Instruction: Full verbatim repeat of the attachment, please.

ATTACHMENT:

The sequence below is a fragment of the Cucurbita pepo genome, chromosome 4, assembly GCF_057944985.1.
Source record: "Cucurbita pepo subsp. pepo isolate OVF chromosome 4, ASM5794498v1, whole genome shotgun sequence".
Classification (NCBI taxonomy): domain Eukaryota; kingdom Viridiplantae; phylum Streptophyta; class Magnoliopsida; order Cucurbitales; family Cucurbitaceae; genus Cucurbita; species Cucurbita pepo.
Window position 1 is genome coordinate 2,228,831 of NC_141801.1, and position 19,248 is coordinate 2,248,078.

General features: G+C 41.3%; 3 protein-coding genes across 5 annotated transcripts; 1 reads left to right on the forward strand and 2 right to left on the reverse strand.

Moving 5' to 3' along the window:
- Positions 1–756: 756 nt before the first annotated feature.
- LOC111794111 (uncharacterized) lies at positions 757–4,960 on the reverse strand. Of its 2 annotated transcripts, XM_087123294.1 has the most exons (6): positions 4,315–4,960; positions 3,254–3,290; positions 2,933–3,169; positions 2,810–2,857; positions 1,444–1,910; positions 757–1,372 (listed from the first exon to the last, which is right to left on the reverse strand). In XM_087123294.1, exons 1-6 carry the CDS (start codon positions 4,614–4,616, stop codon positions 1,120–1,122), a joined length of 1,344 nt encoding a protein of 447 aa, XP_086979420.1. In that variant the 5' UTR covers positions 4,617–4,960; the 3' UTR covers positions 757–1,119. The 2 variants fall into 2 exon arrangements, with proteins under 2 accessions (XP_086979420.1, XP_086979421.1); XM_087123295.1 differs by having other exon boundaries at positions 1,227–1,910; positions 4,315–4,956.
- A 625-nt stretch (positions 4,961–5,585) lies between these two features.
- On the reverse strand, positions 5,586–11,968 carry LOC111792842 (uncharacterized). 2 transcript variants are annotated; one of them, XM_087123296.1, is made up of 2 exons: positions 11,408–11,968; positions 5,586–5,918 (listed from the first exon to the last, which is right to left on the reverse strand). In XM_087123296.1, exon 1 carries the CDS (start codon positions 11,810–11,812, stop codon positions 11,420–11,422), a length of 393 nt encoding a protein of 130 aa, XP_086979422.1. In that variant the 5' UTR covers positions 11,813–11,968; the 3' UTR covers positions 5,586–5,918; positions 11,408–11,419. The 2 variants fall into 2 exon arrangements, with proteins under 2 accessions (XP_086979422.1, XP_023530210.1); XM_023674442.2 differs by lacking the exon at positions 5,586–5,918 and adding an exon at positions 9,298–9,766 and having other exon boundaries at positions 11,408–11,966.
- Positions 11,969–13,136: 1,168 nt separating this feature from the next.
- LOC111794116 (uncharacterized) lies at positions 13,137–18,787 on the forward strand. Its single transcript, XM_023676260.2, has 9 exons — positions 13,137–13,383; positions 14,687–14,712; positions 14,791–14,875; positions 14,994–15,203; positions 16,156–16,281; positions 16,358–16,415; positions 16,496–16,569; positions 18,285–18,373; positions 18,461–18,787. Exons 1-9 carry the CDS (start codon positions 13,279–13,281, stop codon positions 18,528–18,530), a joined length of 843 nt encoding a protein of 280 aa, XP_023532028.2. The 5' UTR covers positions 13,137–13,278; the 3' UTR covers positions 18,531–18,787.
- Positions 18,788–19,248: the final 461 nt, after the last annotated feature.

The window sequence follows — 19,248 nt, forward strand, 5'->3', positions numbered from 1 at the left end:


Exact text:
The sequence below is a fragment of the Cucurbita pepo genome, chromosome 4, assembly GCF_057944985.1.
Source record: "Cucurbita pepo subsp. pepo isolate OVF chromosome 4, ASM5794498v1, whole genome shotgun sequence".
Classification (NCBI taxonomy): domain Eukaryota; kingdom Viridiplantae; phylum Streptophyta; class Magnoliopsida; order Cucurbitales; family Cucurbitaceae; genus Cucurbita; species Cucurbita pepo.
Window position 1 is genome coordinate 2,228,831 of NC_141801.1, and position 19,248 is coordinate 2,248,078.

General features: G+C 41.3%; 3 protein-coding genes across 5 annotated transcripts; 1 reads left to right on the forward strand and 2 right to left on the reverse strand.

Moving 5' to 3' along the window:
- Positions 1–756: 756 nt before the first annotated feature.
- LOC111794111 (uncharacterized) lies at positions 757–4,960 on the reverse strand. Of its 2 annotated transcripts, XM_087123294.1 has the most exons (6): positions 4,315–4,960; positions 3,254–3,290; positions 2,933–3,169; positions 2,810–2,857; positions 1,444–1,910; positions 757–1,372 (listed from the first exon to the last, which is right to left on the reverse strand). In XM_087123294.1, exons 1-6 carry the CDS (start codon positions 4,614–4,616, stop codon positions 1,120–1,122), a joined length of 1,344 nt encoding a protein of 447 aa, XP_086979420.1. In that variant the 5' UTR covers positions 4,617–4,960; the 3' UTR covers positions 757–1,119. The 2 variants fall into 2 exon arrangements, with proteins under 2 accessions (XP_086979420.1, XP_086979421.1); XM_087123295.1 differs by having other exon boundaries at positions 1,227–1,910; positions 4,315–4,956.
- A 625-nt stretch (positions 4,961–5,585) lies between these two features.
- On the reverse strand, positions 5,586–11,968 carry LOC111792842 (uncharacterized). 2 transcript variants are annotated; one of them, XM_087123296.1, is made up of 2 exons: positions 11,408–11,968; positions 5,586–5,918 (listed from the first exon to the last, which is right to left on the reverse strand). In XM_087123296.1, exon 1 carries the CDS (start codon positions 11,810–11,812, stop codon positions 11,420–11,422), a length of 393 nt encoding a protein of 130 aa, XP_086979422.1. In that variant the 5' UTR covers positions 11,813–11,968; the 3' UTR covers positions 5,586–5,918; positions 11,408–11,419. The 2 variants fall into 2 exon arrangements, with proteins under 2 accessions (XP_086979422.1, XP_023530210.1); XM_023674442.2 differs by lacking the exon at positions 5,586–5,918 and adding an exon at positions 9,298–9,766 and having other exon boundaries at positions 11,408–11,966.
- Positions 11,969–13,136: 1,168 nt separating this feature from the next.
- LOC111794116 (uncharacterized) lies at positions 13,137–18,787 on the forward strand. Its single transcript, XM_023676260.2, has 9 exons — positions 13,137–13,383; positions 14,687–14,712; positions 14,791–14,875; positions 14,994–15,203; positions 16,156–16,281; positions 16,358–16,415; positions 16,496–16,569; positions 18,285–18,373; positions 18,461–18,787. Exons 1-9 carry the CDS (start codon positions 13,279–13,281, stop codon positions 18,528–18,530), a joined length of 843 nt encoding a protein of 280 aa, XP_023532028.2. The 5' UTR covers positions 13,137–13,278; the 3' UTR covers positions 18,531–18,787.
- Positions 18,788–19,248: the final 461 nt, after the last annotated feature.

The window sequence follows — 19,248 nt, forward strand, 5'->3', positions numbered from 1 at the left end: